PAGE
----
The world’s most technically advanced F1 racing team demands the sport’s most technically innovative website.
McLaren Formula 1
Over the last 5 years we have continually re-engineered McLaren’s online presence. Embracing new technologies. Adapting to new rules. Always better. Faster. Just like the car…
We launched our first McLaren F1 site back in 2010. Introducing McLaren LIVE — then titled — The Race 1.0b — the idea was to visualise the telemetry from the car, on the site, to augment the live race. A status update from an F1 car.
Designed completely around the fans, the telemetry feed pulls live data straight from the track to your device. A true second screen experience, visualising the driver’s live speed, position, gears, G-force, tyres, lap times and pit radio.
This was McLaren F1’s first website — as they started to move from a business to consumer brand. It was the first time they had created digital content for the fans and it was the sports’ first proper second screen, fan experience — “a second screen experience that gets fans closer to the action than ever before”.
The original design was deliberately tech — aimed at hardcore fans — created ‘raw’ to give them a sense of sitting on the pitwall with real engineers during the race.
We continue to iterate and improve the experience for the fans just like the team iterate the car itself.
Year on year we have built upon the service and developed both the site and the Live dashboard. It moves ever more visual and in places more literal to aid understanding in the complex sport.
With each iteration, both the site and LIVE have become more accessible. We continue to refined and matured the design language, the UX has become more inclusive enabling wider participation and support for a less hardcore fan, whilst the aesthetic remains resolutely premium.
McLaren measure success fairly simply:
1. Are we growing our numbers? visits, interactions… (easy to measure).
2. Is this a product worthy of the McLaren brand (more difficult — over the course of our relationship, we have grown to become brand guardians for all of McLaren’s digital platforms, we need to be as steadfast on this as McLaren are).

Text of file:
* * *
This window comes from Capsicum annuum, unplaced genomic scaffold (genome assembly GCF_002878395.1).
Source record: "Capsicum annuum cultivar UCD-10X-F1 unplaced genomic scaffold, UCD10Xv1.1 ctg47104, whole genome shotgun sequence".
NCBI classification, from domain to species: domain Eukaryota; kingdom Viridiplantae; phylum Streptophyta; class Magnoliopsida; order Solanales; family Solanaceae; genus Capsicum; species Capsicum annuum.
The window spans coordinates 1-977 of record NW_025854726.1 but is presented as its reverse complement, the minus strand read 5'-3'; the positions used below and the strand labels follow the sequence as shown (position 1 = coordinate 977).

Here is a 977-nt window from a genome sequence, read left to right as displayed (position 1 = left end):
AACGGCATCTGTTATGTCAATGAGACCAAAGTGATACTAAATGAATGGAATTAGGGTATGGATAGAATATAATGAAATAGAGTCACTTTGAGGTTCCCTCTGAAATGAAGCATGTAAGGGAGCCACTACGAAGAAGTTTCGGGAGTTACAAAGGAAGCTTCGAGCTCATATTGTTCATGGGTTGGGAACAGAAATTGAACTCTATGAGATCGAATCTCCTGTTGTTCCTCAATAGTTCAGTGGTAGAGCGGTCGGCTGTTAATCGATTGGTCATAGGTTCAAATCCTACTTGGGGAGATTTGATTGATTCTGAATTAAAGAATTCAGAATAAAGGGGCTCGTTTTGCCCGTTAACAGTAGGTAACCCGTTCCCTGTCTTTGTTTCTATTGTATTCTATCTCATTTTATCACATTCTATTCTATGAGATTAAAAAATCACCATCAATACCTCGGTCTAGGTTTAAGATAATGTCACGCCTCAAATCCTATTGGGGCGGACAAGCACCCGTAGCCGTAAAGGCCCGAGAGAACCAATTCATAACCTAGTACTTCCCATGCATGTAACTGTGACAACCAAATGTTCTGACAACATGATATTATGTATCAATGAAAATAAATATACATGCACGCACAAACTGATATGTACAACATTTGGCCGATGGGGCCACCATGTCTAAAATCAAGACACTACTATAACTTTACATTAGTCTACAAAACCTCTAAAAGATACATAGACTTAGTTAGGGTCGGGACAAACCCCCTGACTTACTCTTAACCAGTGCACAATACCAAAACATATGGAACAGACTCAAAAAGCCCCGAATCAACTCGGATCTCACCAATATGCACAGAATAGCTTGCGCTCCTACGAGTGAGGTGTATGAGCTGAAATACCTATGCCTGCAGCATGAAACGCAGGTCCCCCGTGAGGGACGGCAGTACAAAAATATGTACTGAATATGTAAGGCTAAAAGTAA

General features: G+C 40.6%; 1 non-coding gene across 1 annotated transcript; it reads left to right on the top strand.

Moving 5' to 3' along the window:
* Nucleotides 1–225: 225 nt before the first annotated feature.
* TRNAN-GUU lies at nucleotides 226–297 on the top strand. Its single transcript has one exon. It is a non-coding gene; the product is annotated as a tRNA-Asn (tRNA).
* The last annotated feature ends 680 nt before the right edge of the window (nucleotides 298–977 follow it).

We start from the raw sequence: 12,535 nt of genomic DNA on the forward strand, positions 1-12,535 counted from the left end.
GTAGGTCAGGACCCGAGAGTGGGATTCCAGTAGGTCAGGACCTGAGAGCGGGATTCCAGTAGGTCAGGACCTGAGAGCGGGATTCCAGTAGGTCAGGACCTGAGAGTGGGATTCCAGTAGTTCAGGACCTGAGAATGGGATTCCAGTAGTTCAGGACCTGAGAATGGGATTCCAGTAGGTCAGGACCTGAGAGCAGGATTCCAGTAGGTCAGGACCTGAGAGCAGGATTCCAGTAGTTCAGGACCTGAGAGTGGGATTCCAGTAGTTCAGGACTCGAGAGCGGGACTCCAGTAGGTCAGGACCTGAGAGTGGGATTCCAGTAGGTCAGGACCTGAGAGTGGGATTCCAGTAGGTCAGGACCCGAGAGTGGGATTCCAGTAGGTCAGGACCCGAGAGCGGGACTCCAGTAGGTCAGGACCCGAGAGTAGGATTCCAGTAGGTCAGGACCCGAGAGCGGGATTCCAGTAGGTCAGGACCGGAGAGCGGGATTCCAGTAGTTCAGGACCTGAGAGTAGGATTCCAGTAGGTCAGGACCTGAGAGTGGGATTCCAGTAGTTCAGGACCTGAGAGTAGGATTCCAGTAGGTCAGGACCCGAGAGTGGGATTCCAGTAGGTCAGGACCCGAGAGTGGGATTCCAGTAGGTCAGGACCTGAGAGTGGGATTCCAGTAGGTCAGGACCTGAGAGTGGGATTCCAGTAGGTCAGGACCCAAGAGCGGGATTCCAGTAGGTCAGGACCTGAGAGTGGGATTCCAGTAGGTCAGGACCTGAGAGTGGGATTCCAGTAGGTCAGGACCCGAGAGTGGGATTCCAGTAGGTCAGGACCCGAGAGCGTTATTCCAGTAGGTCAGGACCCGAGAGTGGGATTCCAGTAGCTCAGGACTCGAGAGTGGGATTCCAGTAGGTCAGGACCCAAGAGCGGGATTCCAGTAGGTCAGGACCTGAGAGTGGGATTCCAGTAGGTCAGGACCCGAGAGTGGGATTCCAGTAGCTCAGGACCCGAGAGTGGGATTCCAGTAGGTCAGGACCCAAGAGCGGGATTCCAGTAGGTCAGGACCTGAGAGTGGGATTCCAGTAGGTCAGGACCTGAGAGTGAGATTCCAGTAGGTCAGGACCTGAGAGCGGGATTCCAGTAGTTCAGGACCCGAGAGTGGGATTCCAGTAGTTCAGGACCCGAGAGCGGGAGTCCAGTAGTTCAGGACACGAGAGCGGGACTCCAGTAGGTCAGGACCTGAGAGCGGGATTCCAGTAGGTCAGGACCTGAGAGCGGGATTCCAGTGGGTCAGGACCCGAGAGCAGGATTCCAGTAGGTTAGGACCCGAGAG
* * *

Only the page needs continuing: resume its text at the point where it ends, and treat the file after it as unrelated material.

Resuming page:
Everything we do must measure up.
To achieve objectives, we’ve substantially increased the amount of original content created — such as the #Senna20 campaign which resonated with all F1 fans, regardless of team affiliation — growing the role of McLaren.com/f1 as a destination within the sport
McLaren have access to the brilliant photography of Darren Heath, guest blogs written by former drivers such as Mika Hakkinen & Emerson Fittipaldi, and the famous F1 journalist, Alan Henry.
Additionally, the site has developed into a home for an increasing number of campaigns, like the 50yr Heritage Car Celebration and Driver Quiz etc. Housing these within the F1 site mean maximum exposure to our fan base.
The McLaren Formula 1 website achieved almost 9,000,000 page views in 2014. We also have major events and releases that cause spikes of traffic to the site. With so many people hitting the site, often concurrently, we need to have some fairly beefy architecture in place to handle it all.
We’ve had a great relationship with Rackspace since the early days. Their Cloud offering is solid and their Fanatical Support is worth the outlay.
Our first tactic is fairly standard — we use multiple cloud servers to host different applications. Some are specced up more than others dependent on their use. We affectionately name them after F1 drivers (Montoya, Coulthard etc.) to make them easy to identify.
Above all this sits the Cloudflare solution. Cloudflare gives us bulletproof protection against hacking (or DDOS attacks), masks our IPs for protection, and also gives us a lovely extra layer of caching to take the strain off the servers. We also use Varnish for caching. Caching is good, unless you can afford to run and maintain a nuclear power station of a server. Most of us can’t.
9,000,000+ page views in 2014
Our busiest day was 24th January 2015, the launch of the MP4–29 F1 car. We saw a quarter of a million page views in 1 day. Nothing crashed.
A core team of 6 — Designer, 2 developers, a Producer, a CD. We bring in experts when required, e.g. for advanced UX work.
Over 250 support tickets logged in 2015 so far. This is a full time managed operation!